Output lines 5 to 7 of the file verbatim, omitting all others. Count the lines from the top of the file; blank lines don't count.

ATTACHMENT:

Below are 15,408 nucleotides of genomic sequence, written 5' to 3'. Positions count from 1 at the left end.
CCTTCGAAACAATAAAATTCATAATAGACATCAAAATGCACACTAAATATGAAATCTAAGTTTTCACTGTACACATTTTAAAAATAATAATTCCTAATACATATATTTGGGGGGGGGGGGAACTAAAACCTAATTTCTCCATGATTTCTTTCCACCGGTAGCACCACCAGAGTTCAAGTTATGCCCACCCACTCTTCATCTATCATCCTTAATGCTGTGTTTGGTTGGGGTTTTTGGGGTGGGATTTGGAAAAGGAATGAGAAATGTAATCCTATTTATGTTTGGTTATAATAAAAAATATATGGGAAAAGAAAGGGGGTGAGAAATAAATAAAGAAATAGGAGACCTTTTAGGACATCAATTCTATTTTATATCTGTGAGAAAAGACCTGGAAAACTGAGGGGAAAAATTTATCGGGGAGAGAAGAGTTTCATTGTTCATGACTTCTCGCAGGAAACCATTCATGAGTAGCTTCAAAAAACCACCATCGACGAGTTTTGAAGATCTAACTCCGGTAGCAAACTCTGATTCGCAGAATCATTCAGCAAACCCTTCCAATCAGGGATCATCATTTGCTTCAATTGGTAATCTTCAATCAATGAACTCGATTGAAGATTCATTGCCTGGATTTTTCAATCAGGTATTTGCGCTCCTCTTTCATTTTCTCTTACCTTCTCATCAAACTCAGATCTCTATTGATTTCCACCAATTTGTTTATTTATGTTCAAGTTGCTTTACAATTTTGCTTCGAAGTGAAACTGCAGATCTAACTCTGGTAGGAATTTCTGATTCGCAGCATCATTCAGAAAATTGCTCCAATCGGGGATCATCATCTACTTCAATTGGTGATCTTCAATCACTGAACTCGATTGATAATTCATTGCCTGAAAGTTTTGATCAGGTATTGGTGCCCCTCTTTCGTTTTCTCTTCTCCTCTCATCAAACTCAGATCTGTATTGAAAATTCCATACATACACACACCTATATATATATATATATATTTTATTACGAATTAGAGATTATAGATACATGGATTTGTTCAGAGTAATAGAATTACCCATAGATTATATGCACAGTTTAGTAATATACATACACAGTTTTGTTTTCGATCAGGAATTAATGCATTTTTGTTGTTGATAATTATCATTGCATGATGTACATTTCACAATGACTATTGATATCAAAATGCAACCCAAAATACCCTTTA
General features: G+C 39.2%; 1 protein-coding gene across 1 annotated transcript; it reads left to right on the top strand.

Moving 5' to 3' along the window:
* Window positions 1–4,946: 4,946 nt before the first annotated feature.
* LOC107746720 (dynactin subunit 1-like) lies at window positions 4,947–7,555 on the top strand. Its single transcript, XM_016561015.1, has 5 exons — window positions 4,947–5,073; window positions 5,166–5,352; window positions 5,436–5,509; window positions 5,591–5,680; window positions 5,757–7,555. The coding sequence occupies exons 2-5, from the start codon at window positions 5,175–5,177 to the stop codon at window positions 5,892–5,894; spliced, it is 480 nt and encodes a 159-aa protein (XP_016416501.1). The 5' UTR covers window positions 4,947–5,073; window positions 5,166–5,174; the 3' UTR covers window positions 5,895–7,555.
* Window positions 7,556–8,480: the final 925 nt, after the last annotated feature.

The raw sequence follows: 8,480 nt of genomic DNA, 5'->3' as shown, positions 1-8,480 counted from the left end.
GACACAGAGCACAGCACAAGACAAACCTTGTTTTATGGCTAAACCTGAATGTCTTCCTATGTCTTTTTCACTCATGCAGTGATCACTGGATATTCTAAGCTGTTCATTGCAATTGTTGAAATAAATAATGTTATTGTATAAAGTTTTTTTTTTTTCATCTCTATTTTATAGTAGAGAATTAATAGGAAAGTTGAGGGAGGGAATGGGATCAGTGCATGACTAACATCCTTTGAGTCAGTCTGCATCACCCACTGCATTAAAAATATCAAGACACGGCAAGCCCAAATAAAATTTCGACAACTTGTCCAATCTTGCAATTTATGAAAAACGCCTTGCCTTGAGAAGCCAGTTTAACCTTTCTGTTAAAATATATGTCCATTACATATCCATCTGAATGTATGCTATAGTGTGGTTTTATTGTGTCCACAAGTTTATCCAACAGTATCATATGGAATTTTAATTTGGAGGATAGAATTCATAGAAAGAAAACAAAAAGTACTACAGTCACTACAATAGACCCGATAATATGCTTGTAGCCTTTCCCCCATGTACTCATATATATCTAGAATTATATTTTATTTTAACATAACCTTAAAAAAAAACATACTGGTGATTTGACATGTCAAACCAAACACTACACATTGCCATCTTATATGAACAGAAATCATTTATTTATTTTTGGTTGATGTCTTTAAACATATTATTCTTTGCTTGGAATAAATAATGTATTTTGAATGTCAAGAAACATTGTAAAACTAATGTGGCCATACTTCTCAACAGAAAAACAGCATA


* Window positions 1–4,946: 4,946 nt before the first annotated feature.
* LOC107746720 (dynactin subunit 1-like) lies at window positions 4,947–7,555 on the top strand. Its single transcript, XM_016561015.1, has 5 exons — window positions 4,947–5,073; window positions 5,166–5,352; window positions 5,436–5,509; window positions 5,591–5,680; window positions 5,757–7,555. The coding sequence occupies exons 2-5, from the start codon at window positions 5,175–5,177 to the stop codon at window positions 5,892–5,894; spliced, it is 480 nt and encodes a 159-aa protein (XP_016416501.1). The 5' UTR covers window positions 4,947–5,073; window positions 5,166–5,174; the 3' UTR covers window positions 5,895–7,555.
* Window positions 7,556–8,480: the final 925 nt, after the last annotated feature.